Arizona ranked fifth in the nationwide Charter School Law and Ranking Scorecard for the second time in two years.
Arizona's overall A score is in part because of the many options parents have when it comes to non-traditional district public schools, as well as the freedom teachers have in charter schools, said Kara Kerwin, president of the Center for Education Reform.
“In Arizona, teachers do have a lot of freedom because they are not forced to maintain district work rules,” Kerwin said. “(For instance), they decide whether or not they participate in a state retirement plan.”
The 15th annual report looked at each state's charter school laws, and how they are being applied.
Arizona received high marks on the facilities fund category, because charter schools in the state received about $1,700 per student for facility compared to other states where charters do not receive this type of funding.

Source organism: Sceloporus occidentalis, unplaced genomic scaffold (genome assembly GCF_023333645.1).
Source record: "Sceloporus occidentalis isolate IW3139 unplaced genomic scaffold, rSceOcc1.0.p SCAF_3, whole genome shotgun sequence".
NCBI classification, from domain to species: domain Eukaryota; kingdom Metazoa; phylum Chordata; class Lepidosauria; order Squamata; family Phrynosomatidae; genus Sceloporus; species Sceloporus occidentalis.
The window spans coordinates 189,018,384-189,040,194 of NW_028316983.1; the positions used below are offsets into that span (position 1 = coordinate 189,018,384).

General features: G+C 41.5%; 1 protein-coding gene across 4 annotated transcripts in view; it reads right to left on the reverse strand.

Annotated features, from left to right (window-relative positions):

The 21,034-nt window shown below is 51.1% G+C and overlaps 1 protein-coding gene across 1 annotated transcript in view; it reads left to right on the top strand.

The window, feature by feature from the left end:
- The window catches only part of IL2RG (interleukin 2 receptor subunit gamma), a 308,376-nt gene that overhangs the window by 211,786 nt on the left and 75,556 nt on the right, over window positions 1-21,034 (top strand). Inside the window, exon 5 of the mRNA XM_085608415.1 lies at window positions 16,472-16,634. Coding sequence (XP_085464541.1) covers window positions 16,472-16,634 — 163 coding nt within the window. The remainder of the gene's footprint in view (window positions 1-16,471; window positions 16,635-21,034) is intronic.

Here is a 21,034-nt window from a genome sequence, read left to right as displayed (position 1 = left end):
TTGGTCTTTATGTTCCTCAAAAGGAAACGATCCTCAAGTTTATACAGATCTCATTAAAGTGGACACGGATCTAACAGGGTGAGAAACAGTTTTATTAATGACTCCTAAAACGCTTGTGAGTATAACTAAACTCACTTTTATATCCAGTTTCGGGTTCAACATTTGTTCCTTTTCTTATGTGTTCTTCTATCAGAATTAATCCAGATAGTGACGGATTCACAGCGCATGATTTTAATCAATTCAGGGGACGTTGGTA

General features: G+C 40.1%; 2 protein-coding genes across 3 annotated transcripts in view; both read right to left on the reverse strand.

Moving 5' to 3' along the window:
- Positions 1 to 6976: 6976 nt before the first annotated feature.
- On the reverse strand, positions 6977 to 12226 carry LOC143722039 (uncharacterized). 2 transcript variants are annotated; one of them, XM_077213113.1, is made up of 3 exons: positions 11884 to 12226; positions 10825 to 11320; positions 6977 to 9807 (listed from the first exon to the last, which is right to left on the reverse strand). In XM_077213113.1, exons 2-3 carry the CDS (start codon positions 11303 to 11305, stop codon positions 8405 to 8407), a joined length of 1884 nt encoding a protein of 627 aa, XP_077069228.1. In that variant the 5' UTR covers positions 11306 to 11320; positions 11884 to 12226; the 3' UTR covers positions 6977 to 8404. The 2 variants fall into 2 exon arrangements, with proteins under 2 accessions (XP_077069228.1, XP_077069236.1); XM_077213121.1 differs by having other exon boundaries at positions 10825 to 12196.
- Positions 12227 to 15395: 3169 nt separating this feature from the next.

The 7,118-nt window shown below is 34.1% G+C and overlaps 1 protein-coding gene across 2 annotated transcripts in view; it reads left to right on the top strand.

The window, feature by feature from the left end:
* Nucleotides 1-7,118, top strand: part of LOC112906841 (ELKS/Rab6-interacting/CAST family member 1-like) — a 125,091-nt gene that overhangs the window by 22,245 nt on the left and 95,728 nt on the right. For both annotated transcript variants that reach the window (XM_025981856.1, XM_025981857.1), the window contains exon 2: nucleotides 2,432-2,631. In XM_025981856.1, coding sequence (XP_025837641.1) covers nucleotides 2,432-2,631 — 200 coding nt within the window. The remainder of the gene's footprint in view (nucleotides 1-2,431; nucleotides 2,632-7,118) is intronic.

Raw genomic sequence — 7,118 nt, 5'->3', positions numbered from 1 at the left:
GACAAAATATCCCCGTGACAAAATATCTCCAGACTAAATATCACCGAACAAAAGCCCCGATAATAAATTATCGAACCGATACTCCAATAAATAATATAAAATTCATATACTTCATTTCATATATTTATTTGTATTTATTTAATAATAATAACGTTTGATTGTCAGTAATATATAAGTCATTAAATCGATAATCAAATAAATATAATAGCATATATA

“In terms of per-pupil funding overall, Arizona is on par with the national disparity, receiving about 30 percent less per pupil than traditional schools,” Kerwin said.
This school year there were 605 charter schools in Arizona, 70 more than the previous year, the report showed.
"Even the highest-achieving states in CER's annual rankings still have a long way to go in meeting parental demand, and allowing highly accountable charter school options to flourish, as they are ten or more points away from a perfect score," said Alison Consoletti Zgainer, executive vice president of The Center for Education Reform and lead author of the rankings.